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Anthony Bourdain’s new book Appetites is exactly what you’d expect from a man whose keen, uncompromised observations have built his brand – if a little more bourgeouis than bohemian than in his youth.

My relationship with Anthony Bourdain consists only of having chatted with him, briefly, when my restaurant, The Black Hoof, was featured on his show The Layover.

He was tired – too tired, presumably from one too many layovers, for my tremendous charm to be affecting – but he was polite and engaged. His crew was amazing, and we hung out after filming chugging beer and wine well into the night, trading stories, mostly about how vast the world is. (After hearing them refer to it over and over again, I finally asked, "What is this BQE? Some awesome barbeque joint buried deep in America?" It turned out to be an expressway between Brooklyn and Queens.)

Without question, Bourdain is a heavyweight in the world of food and food writing – he threw his first punch with the monstrously successful book Kitchen Confidential – and his enviable writing style, along with his magnetic personality, rightly made him a star. I absolutely count myself among his admirers, but if you'll permit me to quote a Sloan song (that, rumour has it, refers to the Tragically Hip), "It's not the band I hate, it's the fans." Kitchen Confidential, for all of its "behind the curtain" peeks at the sordid underbelly of restaurant kitchens, starring a rebellious young Bourdain as protagonist who made many questionable, if entertaining, choices, gave license to a legion of young cooks to embrace their every hedonistic desire, perhaps to the basest point of actually becoming dirtbags. It would have been easy for cooks new to the industry to take away, after reading Kitchen Confidential, the message that they should be rewarded – with too much beer, weed-for-food deals with the servers, blow jobs from the new hostess and all manner of things that fall under the umbrella of "hard living" – for the never-ending grind of working excessive, strenuous hours for little reward.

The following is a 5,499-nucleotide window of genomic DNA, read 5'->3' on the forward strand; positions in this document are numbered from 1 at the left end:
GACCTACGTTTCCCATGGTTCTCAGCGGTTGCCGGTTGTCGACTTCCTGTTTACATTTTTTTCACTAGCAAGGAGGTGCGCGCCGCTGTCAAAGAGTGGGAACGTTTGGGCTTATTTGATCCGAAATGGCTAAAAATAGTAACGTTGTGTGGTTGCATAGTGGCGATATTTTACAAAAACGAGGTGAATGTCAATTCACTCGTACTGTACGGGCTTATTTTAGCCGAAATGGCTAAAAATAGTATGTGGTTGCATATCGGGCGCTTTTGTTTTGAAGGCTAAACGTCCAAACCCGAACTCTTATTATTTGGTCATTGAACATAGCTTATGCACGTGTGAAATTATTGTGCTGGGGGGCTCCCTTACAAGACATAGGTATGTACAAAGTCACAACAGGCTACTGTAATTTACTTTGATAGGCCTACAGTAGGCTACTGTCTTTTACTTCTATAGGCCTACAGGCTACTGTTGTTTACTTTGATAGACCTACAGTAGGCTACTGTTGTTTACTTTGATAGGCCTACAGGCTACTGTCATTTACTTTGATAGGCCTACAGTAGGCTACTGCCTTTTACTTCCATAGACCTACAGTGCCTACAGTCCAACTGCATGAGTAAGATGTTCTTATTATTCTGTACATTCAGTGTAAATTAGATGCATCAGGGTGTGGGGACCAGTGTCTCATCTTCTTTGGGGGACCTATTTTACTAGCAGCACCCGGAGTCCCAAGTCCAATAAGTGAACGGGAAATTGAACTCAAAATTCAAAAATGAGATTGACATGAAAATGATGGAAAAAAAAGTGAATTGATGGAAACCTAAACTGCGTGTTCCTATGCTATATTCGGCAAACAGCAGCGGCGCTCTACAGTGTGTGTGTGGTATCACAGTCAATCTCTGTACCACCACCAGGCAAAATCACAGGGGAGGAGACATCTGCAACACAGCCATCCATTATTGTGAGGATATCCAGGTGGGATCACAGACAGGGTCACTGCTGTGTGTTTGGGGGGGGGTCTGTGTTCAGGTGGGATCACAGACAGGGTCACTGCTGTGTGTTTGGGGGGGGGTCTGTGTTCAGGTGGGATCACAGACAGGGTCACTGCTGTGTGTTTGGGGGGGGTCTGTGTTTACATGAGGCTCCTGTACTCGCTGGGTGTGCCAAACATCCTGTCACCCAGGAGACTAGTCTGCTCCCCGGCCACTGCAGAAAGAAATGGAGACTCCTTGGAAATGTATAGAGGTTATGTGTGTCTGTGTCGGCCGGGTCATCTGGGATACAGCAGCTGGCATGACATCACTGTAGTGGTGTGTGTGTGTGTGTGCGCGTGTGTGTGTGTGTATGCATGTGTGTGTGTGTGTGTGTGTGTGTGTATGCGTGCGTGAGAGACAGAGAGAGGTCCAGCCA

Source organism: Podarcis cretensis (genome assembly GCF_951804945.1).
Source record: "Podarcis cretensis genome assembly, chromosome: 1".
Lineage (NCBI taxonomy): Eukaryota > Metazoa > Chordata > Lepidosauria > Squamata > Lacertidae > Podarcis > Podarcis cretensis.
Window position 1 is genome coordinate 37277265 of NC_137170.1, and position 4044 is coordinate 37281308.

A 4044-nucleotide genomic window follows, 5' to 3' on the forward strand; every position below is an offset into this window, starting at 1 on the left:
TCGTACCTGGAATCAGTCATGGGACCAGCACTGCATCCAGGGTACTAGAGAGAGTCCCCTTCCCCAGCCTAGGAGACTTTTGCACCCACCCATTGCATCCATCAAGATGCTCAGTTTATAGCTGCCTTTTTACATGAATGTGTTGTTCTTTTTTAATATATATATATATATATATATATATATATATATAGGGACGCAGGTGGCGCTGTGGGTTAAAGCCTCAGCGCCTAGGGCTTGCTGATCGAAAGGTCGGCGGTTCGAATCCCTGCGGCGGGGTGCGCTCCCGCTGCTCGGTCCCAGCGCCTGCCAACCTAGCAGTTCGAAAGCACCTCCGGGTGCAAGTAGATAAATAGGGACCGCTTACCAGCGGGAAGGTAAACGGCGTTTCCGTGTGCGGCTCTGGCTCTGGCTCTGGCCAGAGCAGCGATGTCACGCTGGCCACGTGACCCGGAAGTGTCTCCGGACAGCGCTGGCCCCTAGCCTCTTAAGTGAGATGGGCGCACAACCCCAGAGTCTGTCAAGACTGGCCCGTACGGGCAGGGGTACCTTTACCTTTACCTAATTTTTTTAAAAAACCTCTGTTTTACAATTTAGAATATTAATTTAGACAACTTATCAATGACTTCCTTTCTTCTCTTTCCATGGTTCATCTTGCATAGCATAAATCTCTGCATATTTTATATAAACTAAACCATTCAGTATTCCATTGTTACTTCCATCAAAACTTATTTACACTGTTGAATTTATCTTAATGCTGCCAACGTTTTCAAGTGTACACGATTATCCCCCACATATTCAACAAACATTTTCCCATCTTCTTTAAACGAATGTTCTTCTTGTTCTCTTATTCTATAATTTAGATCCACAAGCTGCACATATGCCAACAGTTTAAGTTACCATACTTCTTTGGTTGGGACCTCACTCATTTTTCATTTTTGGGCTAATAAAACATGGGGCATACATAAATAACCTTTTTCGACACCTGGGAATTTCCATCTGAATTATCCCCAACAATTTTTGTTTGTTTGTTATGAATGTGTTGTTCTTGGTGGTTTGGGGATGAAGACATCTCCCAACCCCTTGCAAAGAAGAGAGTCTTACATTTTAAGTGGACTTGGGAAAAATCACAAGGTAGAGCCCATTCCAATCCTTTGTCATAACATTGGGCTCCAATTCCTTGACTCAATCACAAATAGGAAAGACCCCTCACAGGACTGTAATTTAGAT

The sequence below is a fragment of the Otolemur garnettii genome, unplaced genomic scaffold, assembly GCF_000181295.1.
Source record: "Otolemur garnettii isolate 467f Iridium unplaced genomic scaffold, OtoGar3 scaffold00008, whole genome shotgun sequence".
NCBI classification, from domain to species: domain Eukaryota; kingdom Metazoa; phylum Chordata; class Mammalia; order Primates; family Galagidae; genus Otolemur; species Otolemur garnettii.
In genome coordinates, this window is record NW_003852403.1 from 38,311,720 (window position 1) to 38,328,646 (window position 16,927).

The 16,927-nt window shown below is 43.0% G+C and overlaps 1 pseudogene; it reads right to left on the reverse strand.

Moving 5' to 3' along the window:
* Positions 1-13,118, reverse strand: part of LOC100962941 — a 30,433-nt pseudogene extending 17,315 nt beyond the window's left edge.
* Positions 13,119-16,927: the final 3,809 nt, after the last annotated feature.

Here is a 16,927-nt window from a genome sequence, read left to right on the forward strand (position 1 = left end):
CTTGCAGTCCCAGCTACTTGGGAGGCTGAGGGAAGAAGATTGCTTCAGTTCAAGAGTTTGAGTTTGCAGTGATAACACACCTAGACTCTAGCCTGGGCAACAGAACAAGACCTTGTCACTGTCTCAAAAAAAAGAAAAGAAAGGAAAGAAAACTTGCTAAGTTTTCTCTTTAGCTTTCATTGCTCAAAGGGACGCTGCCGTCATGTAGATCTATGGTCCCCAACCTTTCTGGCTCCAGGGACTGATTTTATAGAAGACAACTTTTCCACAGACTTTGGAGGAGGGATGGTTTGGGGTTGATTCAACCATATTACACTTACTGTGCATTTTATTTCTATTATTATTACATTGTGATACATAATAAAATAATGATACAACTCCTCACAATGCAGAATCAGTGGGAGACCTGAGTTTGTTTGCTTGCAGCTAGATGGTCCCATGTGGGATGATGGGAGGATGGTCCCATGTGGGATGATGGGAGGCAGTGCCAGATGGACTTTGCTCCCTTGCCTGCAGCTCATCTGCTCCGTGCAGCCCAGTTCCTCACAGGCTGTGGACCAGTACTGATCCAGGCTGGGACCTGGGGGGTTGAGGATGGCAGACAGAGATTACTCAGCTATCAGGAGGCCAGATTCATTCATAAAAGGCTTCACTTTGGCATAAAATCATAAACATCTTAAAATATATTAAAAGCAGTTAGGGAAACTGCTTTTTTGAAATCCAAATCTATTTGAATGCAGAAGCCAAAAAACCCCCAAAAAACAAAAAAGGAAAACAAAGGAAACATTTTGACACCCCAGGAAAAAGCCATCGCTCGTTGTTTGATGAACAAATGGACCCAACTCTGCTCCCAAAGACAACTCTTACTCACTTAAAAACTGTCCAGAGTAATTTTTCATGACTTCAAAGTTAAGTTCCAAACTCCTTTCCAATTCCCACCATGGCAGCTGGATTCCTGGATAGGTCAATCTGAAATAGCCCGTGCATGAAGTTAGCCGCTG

The book was a tipping point. As a result, the restaurant industry is now saddled with a generation of entitled, monotheistic (food is the god in this case) cooks who firmly believe in a work hard/play hard lifestyle. Not all chefs, obviously – but many.

Bourdain himself had subscribed to the glorious highs and dastardly lows of hard kitchen living, so whether, after writing a bestseller and finding his way out of the heat of the kitchen and into the warmth of the media's spotlight, it has remained a true lifestyle or became a wise marketing choice, I don't know. I'd tend to believe a bit of both – you can't live like a rock star forever, Keith Richards notwithstanding.